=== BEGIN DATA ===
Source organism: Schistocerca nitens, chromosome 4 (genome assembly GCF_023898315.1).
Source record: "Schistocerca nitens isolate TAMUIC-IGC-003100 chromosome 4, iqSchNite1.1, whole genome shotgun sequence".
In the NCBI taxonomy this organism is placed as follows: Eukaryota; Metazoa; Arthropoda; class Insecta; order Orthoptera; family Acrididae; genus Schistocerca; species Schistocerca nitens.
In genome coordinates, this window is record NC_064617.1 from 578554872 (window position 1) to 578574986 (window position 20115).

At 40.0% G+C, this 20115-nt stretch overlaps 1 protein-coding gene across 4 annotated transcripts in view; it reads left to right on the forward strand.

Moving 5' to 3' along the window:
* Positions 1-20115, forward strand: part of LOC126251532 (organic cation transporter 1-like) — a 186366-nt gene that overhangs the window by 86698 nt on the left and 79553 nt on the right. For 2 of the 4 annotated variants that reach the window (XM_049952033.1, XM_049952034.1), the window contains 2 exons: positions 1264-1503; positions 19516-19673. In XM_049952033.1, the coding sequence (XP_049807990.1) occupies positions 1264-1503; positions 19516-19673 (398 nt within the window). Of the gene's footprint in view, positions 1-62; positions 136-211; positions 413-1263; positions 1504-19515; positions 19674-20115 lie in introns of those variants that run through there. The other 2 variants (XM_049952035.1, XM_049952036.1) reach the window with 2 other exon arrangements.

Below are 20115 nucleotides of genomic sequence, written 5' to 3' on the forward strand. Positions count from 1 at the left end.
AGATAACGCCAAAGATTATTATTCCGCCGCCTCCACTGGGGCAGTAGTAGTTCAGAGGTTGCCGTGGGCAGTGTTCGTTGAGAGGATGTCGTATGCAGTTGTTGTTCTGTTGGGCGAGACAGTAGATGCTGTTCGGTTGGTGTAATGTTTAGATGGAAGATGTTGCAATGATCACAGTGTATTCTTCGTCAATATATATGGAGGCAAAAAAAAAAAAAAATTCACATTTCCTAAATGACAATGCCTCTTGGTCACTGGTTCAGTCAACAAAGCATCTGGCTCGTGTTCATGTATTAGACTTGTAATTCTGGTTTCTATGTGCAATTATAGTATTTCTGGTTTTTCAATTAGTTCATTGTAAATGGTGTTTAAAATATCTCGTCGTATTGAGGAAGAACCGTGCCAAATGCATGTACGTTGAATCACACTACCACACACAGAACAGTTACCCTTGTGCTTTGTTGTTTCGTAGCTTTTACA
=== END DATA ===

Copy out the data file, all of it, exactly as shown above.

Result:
Source organism: Schistocerca nitens, chromosome 4 (genome assembly GCF_023898315.1).
Source record: "Schistocerca nitens isolate TAMUIC-IGC-003100 chromosome 4, iqSchNite1.1, whole genome shotgun sequence".
In the NCBI taxonomy this organism is placed as follows: Eukaryota; Metazoa; Arthropoda; class Insecta; order Orthoptera; family Acrididae; genus Schistocerca; species Schistocerca nitens.
In genome coordinates, this window is record NC_064617.1 from 578554872 (window position 1) to 578574986 (window position 20115).

At 40.0% G+C, this 20115-nt stretch overlaps 1 protein-coding gene across 4 annotated transcripts in view; it reads left to right on the forward strand.

Moving 5' to 3' along the window:
* Positions 1-20115, forward strand: part of LOC126251532 (organic cation transporter 1-like) — a 186366-nt gene that overhangs the window by 86698 nt on the left and 79553 nt on the right. For 2 of the 4 annotated variants that reach the window (XM_049952033.1, XM_049952034.1), the window contains 2 exons: positions 1264-1503; positions 19516-19673. In XM_049952033.1, the coding sequence (XP_049807990.1) occupies positions 1264-1503; positions 19516-19673 (398 nt within the window). Of the gene's footprint in view, positions 1-62; positions 136-211; positions 413-1263; positions 1504-19515; positions 19674-20115 lie in introns of those variants that run through there. The other 2 variants (XM_049952035.1, XM_049952036.1) reach the window with 2 other exon arrangements.

Below are 20115 nucleotides of genomic sequence, written 5' to 3' on the forward strand. Positions count from 1 at the left end.
AGATAACGCCAAAGATTATTATTCCGCCGCCTCCACTGGGGCAGTAGTAGTTCAGAGGTTGCCGTGGGCAGTGTTCGTTGAGAGGATGTCGTATGCAGTTGTTGTTCTGTTGGGCGAGACAGTAGATGCTGTTCGGTTGGTGTAATGTTTAGATGGAAGATGTTGCAATGATCACAGTGTATTCTTCGTCAATATATATGGAGGCAAAAAAAAAAAAAAATTCACATTTCCTAAATGACAATGCCTCTTGGTCACTGGTTCAGTCAACAAAGCATCTGGCTCGTGTTCATGTATTAGACTTGTAATTCTGGTTTCTATGTGCAATTATAGTATTTCTGGTTTTTCAATTAGTTCATTGTAAATGGTGTTTAAAATATCTCGTCGTATTGAGGAAGAACCGTGCCAAATGCATGTACGTTGAATCACACTACCACACACAGAACAGTTACCCTTGTGCTTTGTTGTTTCGTAGCTTTTACA